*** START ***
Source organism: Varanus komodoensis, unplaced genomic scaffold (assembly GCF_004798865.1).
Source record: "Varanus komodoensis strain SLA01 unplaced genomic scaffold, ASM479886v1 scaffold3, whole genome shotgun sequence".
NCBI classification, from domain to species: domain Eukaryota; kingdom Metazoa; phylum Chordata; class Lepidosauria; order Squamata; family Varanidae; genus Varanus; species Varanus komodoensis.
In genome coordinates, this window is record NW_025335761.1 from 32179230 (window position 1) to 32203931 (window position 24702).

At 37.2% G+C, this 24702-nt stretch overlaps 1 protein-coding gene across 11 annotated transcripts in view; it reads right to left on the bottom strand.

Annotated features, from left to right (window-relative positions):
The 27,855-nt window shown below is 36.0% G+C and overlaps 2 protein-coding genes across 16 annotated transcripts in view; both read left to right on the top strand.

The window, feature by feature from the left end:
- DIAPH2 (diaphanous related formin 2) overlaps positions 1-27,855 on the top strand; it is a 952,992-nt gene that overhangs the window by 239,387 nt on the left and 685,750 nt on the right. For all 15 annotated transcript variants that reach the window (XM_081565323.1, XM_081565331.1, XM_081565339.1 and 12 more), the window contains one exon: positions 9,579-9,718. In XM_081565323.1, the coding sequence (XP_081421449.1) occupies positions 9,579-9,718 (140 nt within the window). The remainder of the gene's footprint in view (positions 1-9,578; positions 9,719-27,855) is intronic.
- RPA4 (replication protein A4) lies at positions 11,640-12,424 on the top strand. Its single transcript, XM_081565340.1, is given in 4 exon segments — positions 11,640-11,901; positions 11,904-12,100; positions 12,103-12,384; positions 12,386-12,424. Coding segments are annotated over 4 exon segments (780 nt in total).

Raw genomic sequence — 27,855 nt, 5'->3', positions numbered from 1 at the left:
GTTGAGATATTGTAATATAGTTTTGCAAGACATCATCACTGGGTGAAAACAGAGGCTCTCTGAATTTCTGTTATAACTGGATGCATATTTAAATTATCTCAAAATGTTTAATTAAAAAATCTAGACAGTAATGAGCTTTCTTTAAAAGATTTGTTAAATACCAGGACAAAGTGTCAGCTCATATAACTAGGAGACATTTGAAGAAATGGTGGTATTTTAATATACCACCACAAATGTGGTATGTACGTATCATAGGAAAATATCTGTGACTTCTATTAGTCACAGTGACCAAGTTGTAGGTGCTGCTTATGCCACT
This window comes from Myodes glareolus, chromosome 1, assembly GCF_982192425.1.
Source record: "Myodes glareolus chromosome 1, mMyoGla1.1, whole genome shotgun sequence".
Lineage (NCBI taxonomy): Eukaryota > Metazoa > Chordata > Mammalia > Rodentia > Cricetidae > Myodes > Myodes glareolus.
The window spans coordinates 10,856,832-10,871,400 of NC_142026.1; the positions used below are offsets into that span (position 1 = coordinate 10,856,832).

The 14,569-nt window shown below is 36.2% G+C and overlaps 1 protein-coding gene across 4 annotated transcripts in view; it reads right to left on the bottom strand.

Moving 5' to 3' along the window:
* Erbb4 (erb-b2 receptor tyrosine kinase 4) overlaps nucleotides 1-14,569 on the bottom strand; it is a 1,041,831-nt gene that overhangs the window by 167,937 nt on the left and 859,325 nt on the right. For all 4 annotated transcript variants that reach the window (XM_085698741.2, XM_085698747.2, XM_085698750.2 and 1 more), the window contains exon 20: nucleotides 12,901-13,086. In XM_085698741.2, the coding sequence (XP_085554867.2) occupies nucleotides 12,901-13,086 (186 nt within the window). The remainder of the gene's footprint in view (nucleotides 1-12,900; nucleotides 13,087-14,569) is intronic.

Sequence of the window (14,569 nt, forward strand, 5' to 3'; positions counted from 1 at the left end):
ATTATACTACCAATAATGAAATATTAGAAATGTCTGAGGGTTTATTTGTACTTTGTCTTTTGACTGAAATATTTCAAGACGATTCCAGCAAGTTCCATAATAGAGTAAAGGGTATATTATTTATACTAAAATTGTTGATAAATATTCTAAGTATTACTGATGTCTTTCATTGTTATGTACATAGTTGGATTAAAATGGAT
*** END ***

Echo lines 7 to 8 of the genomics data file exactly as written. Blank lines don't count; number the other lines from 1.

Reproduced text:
The 27,855-nt window shown below is 36.0% G+C and overlaps 2 protein-coding genes across 16 annotated transcripts in view; both read left to right on the top strand.

The window, feature by feature from the left end: